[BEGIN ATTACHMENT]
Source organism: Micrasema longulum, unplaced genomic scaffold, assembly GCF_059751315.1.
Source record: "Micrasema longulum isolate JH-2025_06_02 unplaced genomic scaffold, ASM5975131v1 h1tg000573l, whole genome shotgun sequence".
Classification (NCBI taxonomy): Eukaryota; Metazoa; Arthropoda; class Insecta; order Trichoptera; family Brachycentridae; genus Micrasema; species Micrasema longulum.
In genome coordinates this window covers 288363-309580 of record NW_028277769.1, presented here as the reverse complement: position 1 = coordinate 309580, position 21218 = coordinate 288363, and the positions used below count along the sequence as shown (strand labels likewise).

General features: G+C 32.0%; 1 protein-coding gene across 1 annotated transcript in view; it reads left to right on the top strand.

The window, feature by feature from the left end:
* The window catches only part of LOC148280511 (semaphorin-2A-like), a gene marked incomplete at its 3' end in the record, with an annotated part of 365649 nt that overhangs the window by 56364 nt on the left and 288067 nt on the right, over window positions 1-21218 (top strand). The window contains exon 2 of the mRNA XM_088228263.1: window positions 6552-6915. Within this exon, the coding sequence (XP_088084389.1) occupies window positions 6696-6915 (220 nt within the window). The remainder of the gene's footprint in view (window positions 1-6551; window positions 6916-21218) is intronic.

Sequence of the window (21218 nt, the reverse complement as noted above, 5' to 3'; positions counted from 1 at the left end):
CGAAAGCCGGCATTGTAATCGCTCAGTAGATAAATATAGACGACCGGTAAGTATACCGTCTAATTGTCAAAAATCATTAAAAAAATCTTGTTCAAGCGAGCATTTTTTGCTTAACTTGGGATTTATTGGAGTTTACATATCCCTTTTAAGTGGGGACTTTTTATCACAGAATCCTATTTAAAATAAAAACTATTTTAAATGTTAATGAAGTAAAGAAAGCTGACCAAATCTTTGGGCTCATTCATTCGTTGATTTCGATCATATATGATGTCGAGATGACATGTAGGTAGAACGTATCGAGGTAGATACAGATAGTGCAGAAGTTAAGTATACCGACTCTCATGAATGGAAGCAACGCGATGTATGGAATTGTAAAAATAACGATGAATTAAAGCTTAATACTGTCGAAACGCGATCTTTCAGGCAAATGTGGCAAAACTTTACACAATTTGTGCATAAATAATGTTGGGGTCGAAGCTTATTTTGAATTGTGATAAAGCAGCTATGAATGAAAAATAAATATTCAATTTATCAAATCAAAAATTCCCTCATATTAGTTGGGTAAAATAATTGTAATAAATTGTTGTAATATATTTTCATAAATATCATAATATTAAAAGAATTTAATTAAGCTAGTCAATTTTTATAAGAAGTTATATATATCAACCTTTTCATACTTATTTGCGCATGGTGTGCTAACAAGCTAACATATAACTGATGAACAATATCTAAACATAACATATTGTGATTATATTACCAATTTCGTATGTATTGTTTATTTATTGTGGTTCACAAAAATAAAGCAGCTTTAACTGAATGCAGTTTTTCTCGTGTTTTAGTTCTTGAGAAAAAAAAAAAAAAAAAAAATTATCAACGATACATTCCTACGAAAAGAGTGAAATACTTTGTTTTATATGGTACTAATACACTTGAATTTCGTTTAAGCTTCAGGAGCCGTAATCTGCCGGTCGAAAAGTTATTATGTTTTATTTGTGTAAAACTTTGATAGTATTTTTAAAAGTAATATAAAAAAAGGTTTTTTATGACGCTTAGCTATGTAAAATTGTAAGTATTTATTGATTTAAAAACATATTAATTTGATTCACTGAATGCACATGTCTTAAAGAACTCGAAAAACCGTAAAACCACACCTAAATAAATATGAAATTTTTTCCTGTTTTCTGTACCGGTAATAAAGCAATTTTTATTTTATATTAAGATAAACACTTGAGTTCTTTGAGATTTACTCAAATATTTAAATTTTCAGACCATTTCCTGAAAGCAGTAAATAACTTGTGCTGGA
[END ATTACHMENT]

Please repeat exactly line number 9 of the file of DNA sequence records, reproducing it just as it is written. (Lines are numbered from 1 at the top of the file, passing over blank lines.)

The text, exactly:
CGAAAGCCGGCATTGTAATCGCTCAGTAGATAAATATAGACGACCGGTAAGTATACCGTCTAATTGTCAAAAATCATTAAAAAAATCTTGTTCAAGCGAGCATTTTTTGCTTAACTTGGGATTTATTGGAGTTTACATATCCCTTTTAAGTGGGGACTTTTTATCACAGAATCCTATTTAAAATAAAAACTATTTTAAATGTTAATGAAGTAAAGAAAGCTGACCAAATCTTTGGGCTCATTCATTCGTTGATTTCGATCATATATGATGTCGAGATGACATGTAGGTAGAACGTATCGAGGTAGATACAGATAGTGCAGAAGTTAAGTATACCGACTCTCATGAATGGAAGCAACGCGATGTATGGAATTGTAAAAATAACGATGAATTAAAGCTTAATACTGTCGAAACGCGATCTTTCAGGCAAATGTGGCAAAACTTTACACAATTTGTGCATAAATAATGTTGGGGTCGAAGCTTATTTTGAATTGTGATAAAGCAGCTATGAATGAAAAATAAATATTCAATTTATCAAATCAAAAATTCCCTCATATTAGTTGGGTAAAATAATTGTAATAAATTGTTGTAATATATTTTCATAAATATCATAATATTAAAAGAATTTAATTAAGCTAGTCAATTTTTATAAGAAGTTATATATATCAACCTTTTCATACTTATTTGCGCATGGTGTGCTAACAAGCTAACATATAACTGATGAACAATATCTAAACATAACATATTGTGATTATATTACCAATTTCGTATGTATTGTTTATTTATTGTGGTTCACAAAAATAAAGCAGCTTTAACTGAATGCAGTTTTTCTCGTGTTTTAGTTCTTGAGAAAAAAAAAAAAAAAAAAAATTATCAACGATACATTCCTACGAAAAGAGTGAAATACTTTGTTTTATATGGTACTAATACACTTGAATTTCGTTTAAGCTTCAGGAGCCGTAATCTGCCGGTCGAAAAGTTATTATGTTTTATTTGTGTAAAACTTTGATAGTATTTTTAAAAGTAATATAAAAAAAGGTTTTTTATGACGCTTAGCTATGTAAAATTGTAAGTATTTATTGATTTAAAAACATATTAATTTGATTCACTGAATGCACATGTCTTAAAGAACTCGAAAAACCGTAAAACCACACCTAAATAAATATGAAATTTTTTCCTGTTTTCTGTACCGGTAATAAAGCAATTTTTATTTTATATTAAGATAAACACTTGAGTTCTTTGAGATTTACTCAAATATTTAAATTTTCAGACCATTTCCTGAAAGCAGTAAATAACTTGTGCTGGA